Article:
1.) On May 5, 1989, 16-year-old Rozanno, who was issued a student permit, drove to school a car, a gift from his parents. On even date, as his class was scheduled to go on a field trip, his teacher requested him to accommodate in his car, as he did, four (4) of his classmates because the van rented by the school was too crowded. On the way to a museum which the students were scheduled to visit, Rozanno made a wrong maneuver, causing a collision with a jeepney. One of his classmates died. He and the three (3) others were badly injured. A. Who is liable for the death of Rozanno’s classmate and the injuries suffered by Rozanno and his 3 other classmates? Explain. B. Under the same facts, except the date of occurrence of the incident, this time in mid-1994, what would be your answer? Explain.
A. At the time the incident occurred in May 1989, Rozanno was still a minor. Being a minor, Art. 218, (FC) applies. Pursuant to Art. 218, the school, its administrators and teachers shall be liable for the acts of minor Rozanno because of the special parental authority and responsibility that they exercise over him. The authority applies to all authorized activities, whether inside or outside the premises of the school, entity or institution. The field trip on which occasion Rozanno drove the car, was an authorized activity, and, thus, covered by the provision. Furthermore, the parents of Rozanno are subsidiarily liable pursuant to Art. 219 (FC), and principally liable under Art. 221 (FC), if they are negligent.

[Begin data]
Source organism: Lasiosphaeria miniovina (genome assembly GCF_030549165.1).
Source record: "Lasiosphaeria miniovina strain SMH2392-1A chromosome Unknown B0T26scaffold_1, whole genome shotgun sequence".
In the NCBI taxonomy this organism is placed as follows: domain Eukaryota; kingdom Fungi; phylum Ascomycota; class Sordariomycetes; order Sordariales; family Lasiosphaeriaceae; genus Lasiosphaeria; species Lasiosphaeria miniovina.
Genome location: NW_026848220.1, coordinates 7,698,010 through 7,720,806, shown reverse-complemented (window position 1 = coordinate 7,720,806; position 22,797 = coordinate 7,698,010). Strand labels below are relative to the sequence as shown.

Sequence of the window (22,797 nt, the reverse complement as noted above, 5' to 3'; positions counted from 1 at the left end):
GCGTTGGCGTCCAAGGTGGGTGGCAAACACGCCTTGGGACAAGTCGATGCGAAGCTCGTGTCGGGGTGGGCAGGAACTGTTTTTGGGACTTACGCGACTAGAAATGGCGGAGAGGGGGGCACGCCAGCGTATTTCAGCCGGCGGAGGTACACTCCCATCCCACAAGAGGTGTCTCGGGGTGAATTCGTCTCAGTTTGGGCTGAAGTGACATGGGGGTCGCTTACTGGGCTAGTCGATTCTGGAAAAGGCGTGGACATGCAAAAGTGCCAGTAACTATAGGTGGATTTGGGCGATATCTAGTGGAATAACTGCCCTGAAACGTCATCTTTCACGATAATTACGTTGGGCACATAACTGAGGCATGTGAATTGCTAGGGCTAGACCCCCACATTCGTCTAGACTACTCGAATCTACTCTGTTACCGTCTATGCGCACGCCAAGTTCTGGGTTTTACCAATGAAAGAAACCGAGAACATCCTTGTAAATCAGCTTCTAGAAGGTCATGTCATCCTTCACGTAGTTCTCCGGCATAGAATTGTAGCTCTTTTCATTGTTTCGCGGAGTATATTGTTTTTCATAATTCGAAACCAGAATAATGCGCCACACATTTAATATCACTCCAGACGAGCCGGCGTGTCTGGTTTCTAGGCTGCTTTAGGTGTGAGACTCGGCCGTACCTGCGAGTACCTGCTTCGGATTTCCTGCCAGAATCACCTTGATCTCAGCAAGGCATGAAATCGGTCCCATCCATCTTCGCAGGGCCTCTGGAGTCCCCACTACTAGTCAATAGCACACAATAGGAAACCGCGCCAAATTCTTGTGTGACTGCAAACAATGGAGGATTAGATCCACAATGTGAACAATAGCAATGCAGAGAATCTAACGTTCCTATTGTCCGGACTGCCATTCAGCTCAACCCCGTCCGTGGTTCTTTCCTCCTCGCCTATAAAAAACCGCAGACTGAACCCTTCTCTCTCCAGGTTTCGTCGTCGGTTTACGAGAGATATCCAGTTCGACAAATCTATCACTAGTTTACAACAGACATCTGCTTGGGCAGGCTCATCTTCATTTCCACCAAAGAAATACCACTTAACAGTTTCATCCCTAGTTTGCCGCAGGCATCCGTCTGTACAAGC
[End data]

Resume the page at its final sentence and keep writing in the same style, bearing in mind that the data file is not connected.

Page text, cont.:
B. Since Rozanno was 16 years old in 1989, if the incident happened sometime in the middle of 1994, Rozanno have been 21 years old at the time. Hence, he was already of legal age. The law reducing the age of majority to 18 years took effect in December 1989.
Being of legal age, Arts. 218, 219, and 221(FC), are no longer applicable. In such case, only Rozanno will be personally responsible for all the consequences of his act unless his school or his parents were themselves also negligent and such negligence contributed to the happening of the incident. In that event, the school or his parents are not liable under Art. 218, 218 or 221 (FC), but will be liable under general provision on the Civil Code on quasi-delict.
2.) DON, an American businessman, secured parental consent for the employment of five minors to play certain roles in two movies he was producing at home in Makati. They worked at odd hours of the day and night, but always accompanied by parents or other adults. The producer paid the children talent fees at rates better than adult wages. But a social worker, DEB, reported to OSWD that these children often missed going to school. They sometimes drank wine, aside from being exposed to drugs. In some scenes, they were filmed naked or in revealing costumes. In his defense, DON contended all these were part of artistic freedom and cultural creativity. None of the parents complained, said DON. He also said they signed a contract containing a waiver of their right to file any complaint in any office or tribunal concerning the working conditions of their children acting in themovies. Is the waiver valid and binding? Why or why not? Explain.